Carroll: Poll Numbers Will Help Cuomo Agenda

The robust poll numbers for Gov. Andrew Cuomo in today’s Quinnipiac College survey bodes well for the year’s remaining agenda.

“It impresses the Legislature. They see a governor who’s got high marks. And he’s said if people are with him, then he’ll go in and help them. The idea that a popular successful, high-scoring governor might come in and put his arm around you, that has to be a plus.”

The Democratic governor still has a host of issues he must contend with: an ethics package, expanding rent control laws and passing a property tax cap. The Legislature is about to go on a two-week break and Cuomo plans to start traveling the state drumming up support for the tax cap.

Here’s some video from the interview:

Panel To Consider Walcott Waiver Changes Composition

Just over an hour before its scheduled meeting to consider Mayor Bloomberg’s waiver request for NYC Schools Chancellor-in-waiting Dennis Walcott, the state Education Department announced two changes to the now 10-member screening panel.

Fadhilika Atiba-Weza, superintendent of the Enlarged City School District of Troy, will take the place of Shenendehowa Superintendent Oliver Robinson, who had a scheduling conflict and cannot make today’s 1 p.m. meeting, according to SED spokesman Tom Dunn.

In addition, Frank Muñoz, an attorney and the former deputy comissioner of the Office of Professions at SED, has been added to the panel. He is the lone Hispanic member. There are several is one African American member, according to Dunn. (Walcott happens to be black).

Education Commissioner David Steiner announced the panel’s membership yesterday while Walcott was in Albany meeting with legislative Education Committee leaders for the first time since he was tapped by Bloomberg last week to replace ousted Chancellor Cathie Black.

The panel is expected to make a recommendation to Steiner on Walcott’s waiver later today. Steiner has not set a time limit for acting on the request, although he has said he recognizes the needs to move quickly. Considering Walcott’s education experience – something Black sorely lacked – his approval is a fairly safe bet.

Walcott Waiver final WED

Senate Dems: Ethics Matters (Updated X2)

Senate Democrats are trying to push the Republican majority into supporting a host of ethics reform measures and are attempting to force the issue by using a Senate rule to get a hearing on the matter.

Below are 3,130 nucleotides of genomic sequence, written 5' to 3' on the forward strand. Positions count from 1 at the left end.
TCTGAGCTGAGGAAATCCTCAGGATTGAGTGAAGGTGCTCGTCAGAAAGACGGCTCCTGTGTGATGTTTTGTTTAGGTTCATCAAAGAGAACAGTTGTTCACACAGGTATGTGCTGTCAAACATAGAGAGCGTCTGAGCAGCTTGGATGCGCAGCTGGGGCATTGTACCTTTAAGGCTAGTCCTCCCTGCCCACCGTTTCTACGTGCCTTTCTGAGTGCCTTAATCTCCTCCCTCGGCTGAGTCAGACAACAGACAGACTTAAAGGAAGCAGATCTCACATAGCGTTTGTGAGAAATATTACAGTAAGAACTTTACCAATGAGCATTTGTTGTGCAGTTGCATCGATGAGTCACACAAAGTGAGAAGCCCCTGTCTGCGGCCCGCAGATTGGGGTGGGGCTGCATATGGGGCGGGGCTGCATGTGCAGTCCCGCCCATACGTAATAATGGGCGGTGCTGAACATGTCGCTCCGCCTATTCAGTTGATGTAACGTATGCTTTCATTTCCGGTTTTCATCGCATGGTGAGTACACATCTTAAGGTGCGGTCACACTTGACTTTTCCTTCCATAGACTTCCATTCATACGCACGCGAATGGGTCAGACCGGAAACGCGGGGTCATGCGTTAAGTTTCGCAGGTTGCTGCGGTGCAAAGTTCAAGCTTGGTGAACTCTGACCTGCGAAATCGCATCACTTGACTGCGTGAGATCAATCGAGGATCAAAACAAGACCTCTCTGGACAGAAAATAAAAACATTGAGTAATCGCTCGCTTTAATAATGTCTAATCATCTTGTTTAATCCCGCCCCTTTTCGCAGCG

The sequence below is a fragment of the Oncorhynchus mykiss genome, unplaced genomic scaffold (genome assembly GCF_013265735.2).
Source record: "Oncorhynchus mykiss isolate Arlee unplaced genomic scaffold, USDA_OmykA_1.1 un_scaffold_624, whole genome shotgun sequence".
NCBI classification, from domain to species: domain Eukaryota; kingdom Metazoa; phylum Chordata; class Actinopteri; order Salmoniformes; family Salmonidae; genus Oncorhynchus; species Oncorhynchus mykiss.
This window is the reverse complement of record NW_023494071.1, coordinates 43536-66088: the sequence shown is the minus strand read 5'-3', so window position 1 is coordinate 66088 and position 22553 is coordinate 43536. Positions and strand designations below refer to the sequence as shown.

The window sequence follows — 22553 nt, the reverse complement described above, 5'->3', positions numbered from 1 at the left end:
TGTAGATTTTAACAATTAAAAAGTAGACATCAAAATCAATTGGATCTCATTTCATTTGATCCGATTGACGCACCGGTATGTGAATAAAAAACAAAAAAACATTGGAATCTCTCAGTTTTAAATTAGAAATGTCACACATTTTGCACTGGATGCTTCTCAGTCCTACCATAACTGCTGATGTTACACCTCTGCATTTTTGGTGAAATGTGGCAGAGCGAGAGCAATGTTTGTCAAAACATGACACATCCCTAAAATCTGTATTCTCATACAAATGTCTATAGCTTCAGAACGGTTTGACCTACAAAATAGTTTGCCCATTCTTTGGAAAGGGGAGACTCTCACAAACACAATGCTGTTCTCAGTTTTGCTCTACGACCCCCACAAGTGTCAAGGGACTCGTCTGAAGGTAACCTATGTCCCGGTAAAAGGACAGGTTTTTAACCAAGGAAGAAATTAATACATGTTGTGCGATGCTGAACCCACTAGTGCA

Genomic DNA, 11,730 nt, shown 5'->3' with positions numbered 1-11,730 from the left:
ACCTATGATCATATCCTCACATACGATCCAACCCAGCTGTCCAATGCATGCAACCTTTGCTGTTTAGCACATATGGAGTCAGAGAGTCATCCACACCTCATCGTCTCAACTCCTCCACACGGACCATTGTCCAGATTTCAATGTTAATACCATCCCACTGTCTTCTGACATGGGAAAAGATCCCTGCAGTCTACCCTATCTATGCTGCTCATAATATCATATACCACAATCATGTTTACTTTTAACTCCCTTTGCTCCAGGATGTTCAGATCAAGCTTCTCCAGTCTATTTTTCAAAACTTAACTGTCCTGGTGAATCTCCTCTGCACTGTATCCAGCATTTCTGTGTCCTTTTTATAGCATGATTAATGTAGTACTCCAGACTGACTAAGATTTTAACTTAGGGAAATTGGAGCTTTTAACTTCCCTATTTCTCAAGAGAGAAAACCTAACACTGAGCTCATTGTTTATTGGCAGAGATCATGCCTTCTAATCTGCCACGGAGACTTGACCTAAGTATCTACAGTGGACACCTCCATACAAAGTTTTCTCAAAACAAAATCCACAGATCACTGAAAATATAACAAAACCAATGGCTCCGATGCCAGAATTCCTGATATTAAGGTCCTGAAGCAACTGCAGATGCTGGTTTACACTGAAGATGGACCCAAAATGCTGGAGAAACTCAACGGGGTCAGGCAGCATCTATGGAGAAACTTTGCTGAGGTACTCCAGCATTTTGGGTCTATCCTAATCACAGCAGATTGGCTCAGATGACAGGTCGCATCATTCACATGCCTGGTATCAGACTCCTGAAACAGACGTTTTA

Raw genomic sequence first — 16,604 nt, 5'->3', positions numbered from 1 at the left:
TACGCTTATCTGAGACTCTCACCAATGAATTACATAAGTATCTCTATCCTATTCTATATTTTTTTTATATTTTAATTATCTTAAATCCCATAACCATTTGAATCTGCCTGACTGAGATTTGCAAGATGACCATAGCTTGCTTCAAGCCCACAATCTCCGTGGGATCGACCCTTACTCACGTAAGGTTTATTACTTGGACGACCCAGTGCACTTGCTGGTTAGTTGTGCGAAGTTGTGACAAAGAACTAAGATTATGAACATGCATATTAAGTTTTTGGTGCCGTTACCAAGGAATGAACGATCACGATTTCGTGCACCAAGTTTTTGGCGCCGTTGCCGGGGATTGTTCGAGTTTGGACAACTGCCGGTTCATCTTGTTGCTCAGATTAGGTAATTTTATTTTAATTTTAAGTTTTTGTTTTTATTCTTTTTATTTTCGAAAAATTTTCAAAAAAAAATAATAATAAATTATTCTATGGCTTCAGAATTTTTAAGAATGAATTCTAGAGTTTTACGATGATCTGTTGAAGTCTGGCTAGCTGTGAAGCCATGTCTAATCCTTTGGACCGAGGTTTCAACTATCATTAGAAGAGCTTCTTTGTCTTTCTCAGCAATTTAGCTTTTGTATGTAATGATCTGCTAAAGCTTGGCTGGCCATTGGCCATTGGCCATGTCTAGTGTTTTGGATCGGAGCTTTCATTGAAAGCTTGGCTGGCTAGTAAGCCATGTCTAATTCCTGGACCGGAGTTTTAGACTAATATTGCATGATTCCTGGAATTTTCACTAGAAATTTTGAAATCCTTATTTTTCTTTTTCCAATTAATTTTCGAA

Senate Democrats used the same trick — albeit unsuccessfully — to get Republicans to have a hearing on creating an independent commission to redraw legislative districts.

But with an economy still struggling to recover, rent control laws due to expire in New York City and a tax cap wanted by a large portion of the public, Senate Democrats may be trying to swim against the tide on the issue.

Senate Democrats disagree, pointing to a Siena College poll earlier this week that showed broad support for an ethics bill.

“Siena released a poll earlier this week showing 60 percent of New Yorkers want ethics reform, specifically transparency,” said Sen. Liz Krueger, D-Manhattan. “The public has caught on. There is reason why there is such distrust in the state government in New York.”

Update: Here’s the Republican response, from Senate GOP spokesman Mark Hansen: “The Senate Democrats didn’t pass any of these bills when they were in the majority, but they did violate a few of them. Discussions with the governor and Assembly on ethics reform are ongoing and we are confident we will reach an agreement.”

Updated X2: Senate Democratic spokesman Austin Shafran says, “We passed ethics reform last year that contained many similar components to this year’s ethics package. Like independent redistricting, Republicans supported it and then backed off their promise. This is a clear pattern of broken promises by the Senate GOP.”

Then-Gov. David Paterson vetoed the ethics bill approved by the Legislature when the Democrats held a Senate majority on the grounds it was not strong enough.

‘Lauren’s Law’ Passes Senate

The Senate approved a measure today that would prohibit a driver’s license application from being processed until the licensee becomes an organ donor (or selects “not at this time”).

It’s also tangible proof that being in the breakaway conference of independent Democrats has its advantages.

The measure, sponsored by Sen. David Carlucci, D-Rockland County, is named after 11-year-old Lauren Shields, a heart transplant survivor.

“Today is an extra special day for me. Without my donor angel, I would not be here today to celebrate my 11th birthday or the passing of Lauren’s Law,” Lauren Shields said in the statement. “I want to thank Senator Carlucci for working so hard to save other people’s lives who are waiting for a life saving organ just like I was. I also want to thank Senator Skelos and all of the other Senators who voted today to save lives. Last week I had a special meeting with Assembly Speaker Sheldon Silver, and I hope very soon to be celebrating with him and Assemblyman Ortiz when it passes the Assembly.”